UPPER MARLBORO, Md. — Doctors diagnosed Tory Ridgeway with autism when he was just 4 years old. He says since then, he spends every day proving people wrong.
"The past 14 years can basically be summarized as doing everything people thought I wouldn't be able to do," said Ridgeway.
He became an Eagle Scout at just 14 years old and graduated from Northern High School in Calvert County this month with a 4.9 GPA. He was also accepted to Embry-Riddle Aeornautical University on a full Navy ROTC scholarship to study aerospace engineering.
Joining the military and working on planes has always been a dream of his. He used to watch his dad work after school some days at Joint Base Andrews.
"A lot of times he would take me to the hangar and I would sit there and watch him work on planes. We even had the Blue Angels in there at one point," said Ridgeway.
Tory's parents filmed his reaction when his ROTC acceptance letter came in the mail. But his excitement quickly turned to disappointment when that scholarship was rescinded just two months later.
The Navy cited Tory's autism diagnosis as a reason for the denial. A diagnosis he was upfront about throughout his entire application. In fact, it was the focus of his admissions essay.
"He talked about how proud he was of all of his accomplishments as a child of autism," said his mom, Vanessa Ridgeway.
The ROTC acceptance letter says the scholarship is contingent on several things, including being medically qualified. After the Navy received his medical records, they denied him, citing his autism.
"It's very difficult to just find something else when you've spend two-thirds of your life going for something and then right when you have it in your hand, it's yanked away from you," said Tory Ridgeway.
Vanessa Ridgeway says she is trying to understand the disconnect. Why they would admit him, knowing his diagnosis, only to reject him in the end.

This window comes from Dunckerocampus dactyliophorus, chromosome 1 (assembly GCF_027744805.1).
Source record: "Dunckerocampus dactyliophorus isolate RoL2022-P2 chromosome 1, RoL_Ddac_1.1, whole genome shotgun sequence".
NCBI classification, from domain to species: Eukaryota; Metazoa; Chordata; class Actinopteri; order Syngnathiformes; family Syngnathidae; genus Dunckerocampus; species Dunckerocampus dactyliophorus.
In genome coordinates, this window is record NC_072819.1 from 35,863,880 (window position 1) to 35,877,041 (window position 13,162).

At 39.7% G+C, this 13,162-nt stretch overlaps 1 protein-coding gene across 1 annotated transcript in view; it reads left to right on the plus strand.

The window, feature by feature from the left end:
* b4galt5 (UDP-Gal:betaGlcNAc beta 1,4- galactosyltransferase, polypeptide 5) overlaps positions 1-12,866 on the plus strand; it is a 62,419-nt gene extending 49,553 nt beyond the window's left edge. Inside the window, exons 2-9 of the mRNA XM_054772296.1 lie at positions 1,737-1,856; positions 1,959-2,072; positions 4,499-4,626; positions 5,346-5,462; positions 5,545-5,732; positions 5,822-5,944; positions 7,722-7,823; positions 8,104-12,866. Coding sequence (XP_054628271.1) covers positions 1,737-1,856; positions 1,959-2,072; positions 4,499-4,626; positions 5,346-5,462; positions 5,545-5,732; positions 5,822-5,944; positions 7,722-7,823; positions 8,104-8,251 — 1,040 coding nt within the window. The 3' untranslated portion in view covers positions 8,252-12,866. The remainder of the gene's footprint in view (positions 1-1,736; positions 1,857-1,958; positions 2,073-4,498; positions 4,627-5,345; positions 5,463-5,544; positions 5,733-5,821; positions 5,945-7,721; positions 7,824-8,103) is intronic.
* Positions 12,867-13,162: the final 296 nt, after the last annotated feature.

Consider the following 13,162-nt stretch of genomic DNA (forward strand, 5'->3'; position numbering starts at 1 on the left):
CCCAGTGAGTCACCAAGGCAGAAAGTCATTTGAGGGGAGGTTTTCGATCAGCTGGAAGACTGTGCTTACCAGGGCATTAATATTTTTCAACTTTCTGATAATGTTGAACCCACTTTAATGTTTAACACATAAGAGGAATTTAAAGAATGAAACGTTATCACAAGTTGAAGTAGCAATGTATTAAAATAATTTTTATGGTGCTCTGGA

"Never did we think, 'oh, they didn't pay attention to the fact he said he's a child with autism and he's overcome this.' I was devastated, my husband was devastated," she said.
Embry-Riddle Aeronautical University told WUSA9 it is not involved in the ROTC admissions process. Although the program is housed on their campus, the process is solely in the hands of the U.S. Navy.
Navy spokesperson Phillip Chitty told WUSA9 the Navy was not able to comment on the situation. But the uniformed service does have its medical standards policy online.
That policy has a rule that automatically disqualifies anyone with autism. A rule that the Ridgeway family says they knew about. But that policy goes on to say that applicants who don't meet the criteria can be considered for a medical waiver.
"So what do we do as parents, tell them not to go after their dream? It's like a double-edged sword," said Vanessa Ridgeway.
Tory will still attend Embry Riddle University in the Fall. He and his parents are hopeful it will be with the ROTC program.
"We're angry, we're frustrated and there needs to be change. We're going to appeal as far as we can," said Vanessa Ridgeway.